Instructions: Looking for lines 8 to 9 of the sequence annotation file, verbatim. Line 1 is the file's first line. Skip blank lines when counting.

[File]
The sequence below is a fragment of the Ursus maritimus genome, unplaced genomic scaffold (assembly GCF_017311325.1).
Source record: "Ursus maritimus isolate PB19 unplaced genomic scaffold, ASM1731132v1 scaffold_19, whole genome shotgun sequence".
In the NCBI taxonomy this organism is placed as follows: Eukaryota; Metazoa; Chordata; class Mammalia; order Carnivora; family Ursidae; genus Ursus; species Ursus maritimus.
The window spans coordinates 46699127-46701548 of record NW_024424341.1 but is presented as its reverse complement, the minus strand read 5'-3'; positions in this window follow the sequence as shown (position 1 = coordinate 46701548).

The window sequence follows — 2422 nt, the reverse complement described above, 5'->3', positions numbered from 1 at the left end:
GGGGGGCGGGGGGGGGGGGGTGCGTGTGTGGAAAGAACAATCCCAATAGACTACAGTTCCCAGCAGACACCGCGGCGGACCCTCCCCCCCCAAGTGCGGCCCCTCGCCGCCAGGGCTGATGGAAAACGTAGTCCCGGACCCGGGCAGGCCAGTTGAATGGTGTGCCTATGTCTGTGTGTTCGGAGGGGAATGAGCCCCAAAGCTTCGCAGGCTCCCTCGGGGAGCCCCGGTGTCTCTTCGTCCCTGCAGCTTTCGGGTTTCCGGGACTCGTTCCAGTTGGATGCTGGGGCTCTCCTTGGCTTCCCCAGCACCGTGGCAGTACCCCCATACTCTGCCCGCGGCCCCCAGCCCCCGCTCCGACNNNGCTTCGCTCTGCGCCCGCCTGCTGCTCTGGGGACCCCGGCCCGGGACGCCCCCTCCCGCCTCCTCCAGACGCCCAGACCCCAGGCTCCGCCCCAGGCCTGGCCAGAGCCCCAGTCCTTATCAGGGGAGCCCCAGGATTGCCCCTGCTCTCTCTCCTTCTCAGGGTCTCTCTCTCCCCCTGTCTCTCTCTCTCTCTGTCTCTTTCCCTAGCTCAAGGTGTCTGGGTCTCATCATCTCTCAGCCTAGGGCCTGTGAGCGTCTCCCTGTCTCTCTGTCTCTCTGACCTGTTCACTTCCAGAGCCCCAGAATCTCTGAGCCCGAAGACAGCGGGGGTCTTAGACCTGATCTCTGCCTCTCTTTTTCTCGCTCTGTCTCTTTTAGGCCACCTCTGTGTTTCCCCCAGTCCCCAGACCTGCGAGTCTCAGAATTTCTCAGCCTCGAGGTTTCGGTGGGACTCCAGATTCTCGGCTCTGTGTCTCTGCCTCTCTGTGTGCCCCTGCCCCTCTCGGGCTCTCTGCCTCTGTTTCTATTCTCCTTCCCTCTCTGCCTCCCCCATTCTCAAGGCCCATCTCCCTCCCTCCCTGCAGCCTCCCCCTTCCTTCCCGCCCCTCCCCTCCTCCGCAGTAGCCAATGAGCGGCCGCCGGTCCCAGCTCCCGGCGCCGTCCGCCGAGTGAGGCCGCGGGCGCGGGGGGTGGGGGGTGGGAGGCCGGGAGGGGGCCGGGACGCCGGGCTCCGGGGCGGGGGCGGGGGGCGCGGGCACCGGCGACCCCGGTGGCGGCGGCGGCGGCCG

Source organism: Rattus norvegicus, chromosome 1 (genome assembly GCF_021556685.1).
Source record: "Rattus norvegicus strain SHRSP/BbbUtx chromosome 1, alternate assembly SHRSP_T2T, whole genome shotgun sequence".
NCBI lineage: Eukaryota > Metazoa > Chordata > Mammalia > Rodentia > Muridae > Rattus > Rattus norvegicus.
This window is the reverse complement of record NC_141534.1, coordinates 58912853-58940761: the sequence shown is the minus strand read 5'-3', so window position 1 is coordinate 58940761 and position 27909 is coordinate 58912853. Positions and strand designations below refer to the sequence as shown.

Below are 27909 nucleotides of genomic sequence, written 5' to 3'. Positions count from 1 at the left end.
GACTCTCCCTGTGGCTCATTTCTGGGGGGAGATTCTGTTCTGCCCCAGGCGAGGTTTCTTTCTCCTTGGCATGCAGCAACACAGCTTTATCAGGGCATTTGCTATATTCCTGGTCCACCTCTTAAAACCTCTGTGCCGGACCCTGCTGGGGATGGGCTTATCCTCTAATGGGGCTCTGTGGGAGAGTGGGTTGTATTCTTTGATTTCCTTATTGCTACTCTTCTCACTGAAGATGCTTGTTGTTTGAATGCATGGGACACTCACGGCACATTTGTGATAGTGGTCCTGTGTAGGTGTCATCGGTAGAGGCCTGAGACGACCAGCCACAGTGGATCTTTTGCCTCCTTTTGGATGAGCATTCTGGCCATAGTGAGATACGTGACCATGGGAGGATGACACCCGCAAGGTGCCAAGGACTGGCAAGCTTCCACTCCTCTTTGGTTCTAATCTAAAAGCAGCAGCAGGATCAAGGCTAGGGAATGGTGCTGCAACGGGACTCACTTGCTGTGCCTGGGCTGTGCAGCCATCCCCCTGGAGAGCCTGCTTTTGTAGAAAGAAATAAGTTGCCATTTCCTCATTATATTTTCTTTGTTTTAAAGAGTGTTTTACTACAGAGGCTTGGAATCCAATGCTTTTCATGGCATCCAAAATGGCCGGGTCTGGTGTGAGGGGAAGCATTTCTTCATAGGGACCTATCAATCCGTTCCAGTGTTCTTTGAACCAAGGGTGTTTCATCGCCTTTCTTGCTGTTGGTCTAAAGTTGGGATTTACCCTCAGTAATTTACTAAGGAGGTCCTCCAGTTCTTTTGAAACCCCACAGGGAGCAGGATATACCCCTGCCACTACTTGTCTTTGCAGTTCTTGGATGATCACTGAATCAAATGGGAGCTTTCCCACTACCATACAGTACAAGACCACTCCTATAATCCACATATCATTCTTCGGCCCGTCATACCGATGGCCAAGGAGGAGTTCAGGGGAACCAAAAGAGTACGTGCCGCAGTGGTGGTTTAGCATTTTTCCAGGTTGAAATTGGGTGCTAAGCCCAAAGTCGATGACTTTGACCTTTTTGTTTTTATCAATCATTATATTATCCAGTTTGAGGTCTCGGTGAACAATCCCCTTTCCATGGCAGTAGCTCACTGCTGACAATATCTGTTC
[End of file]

Source record: "Rattus norvegicus strain SHRSP/BbbUtx chromosome 1, alternate assembly SHRSP_T2T, whole genome shotgun sequence".
NCBI lineage: Eukaryota > Metazoa > Chordata > Mammalia > Rodentia > Muridae > Rattus > Rattus norvegicus.